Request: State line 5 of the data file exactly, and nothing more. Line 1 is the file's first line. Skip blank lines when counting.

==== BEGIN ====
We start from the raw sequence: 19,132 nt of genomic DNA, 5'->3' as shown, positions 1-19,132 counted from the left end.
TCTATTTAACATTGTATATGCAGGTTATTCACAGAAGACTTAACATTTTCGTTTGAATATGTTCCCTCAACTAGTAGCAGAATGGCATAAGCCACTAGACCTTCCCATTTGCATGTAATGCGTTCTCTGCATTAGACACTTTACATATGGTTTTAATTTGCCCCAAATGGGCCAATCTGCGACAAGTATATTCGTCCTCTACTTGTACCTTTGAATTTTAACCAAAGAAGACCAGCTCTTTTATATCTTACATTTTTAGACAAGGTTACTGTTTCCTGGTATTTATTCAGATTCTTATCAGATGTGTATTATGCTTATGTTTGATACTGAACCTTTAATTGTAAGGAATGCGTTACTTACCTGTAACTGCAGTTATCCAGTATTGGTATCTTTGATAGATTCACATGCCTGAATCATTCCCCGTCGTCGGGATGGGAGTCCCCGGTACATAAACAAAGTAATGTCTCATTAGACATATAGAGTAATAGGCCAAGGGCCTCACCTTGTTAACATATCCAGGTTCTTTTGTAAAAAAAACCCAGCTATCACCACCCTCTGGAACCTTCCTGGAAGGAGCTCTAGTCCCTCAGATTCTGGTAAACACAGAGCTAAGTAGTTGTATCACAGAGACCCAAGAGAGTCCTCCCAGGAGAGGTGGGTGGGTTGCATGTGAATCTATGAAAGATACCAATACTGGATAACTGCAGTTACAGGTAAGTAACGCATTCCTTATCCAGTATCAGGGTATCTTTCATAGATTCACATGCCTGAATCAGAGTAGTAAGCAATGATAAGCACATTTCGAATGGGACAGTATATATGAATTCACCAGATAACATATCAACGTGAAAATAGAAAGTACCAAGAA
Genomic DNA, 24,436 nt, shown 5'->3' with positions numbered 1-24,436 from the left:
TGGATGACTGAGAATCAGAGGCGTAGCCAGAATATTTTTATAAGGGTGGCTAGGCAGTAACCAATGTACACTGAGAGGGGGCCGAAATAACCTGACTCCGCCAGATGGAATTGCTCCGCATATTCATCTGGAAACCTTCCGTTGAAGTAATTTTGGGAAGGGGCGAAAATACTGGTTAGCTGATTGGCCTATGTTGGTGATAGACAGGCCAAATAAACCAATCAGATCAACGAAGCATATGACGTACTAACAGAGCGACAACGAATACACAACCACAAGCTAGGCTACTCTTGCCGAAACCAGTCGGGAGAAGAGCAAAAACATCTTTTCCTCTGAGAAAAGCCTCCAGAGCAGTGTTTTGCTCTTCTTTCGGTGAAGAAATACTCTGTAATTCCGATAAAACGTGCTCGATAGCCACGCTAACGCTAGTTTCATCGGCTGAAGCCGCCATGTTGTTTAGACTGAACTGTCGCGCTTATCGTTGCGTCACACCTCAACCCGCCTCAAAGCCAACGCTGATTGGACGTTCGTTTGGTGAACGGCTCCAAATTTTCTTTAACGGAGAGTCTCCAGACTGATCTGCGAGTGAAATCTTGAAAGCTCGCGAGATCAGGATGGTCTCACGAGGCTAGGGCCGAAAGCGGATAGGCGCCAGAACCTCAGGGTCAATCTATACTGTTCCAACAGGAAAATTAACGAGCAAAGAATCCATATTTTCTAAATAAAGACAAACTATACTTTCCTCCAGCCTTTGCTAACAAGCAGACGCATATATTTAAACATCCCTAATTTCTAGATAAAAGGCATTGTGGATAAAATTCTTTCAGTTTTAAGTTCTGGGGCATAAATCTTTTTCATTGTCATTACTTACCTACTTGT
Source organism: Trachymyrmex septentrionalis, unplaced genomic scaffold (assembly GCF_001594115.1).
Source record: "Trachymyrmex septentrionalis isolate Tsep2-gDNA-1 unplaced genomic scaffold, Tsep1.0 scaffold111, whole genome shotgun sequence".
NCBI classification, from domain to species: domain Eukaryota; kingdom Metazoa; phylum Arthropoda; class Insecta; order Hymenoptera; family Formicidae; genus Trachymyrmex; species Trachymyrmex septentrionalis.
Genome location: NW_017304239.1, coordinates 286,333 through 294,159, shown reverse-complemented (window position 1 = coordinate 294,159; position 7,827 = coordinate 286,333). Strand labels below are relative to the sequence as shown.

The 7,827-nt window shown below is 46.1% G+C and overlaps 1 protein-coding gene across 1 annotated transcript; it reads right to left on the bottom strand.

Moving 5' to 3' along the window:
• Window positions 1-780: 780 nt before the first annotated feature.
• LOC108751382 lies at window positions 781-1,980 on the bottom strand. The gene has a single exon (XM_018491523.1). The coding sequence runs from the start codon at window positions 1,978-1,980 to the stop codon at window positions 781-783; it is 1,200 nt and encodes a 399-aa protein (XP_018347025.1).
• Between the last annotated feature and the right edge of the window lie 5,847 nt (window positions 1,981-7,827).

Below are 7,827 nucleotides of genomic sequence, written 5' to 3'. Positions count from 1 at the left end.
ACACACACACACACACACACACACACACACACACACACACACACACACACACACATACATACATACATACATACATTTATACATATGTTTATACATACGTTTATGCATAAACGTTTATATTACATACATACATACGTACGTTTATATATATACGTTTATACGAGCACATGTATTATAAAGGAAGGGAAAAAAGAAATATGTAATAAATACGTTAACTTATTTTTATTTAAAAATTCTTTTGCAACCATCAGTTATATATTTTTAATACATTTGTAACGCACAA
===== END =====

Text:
Source organism: Trachymyrmex septentrionalis, unplaced genomic scaffold (assembly GCF_001594115.1).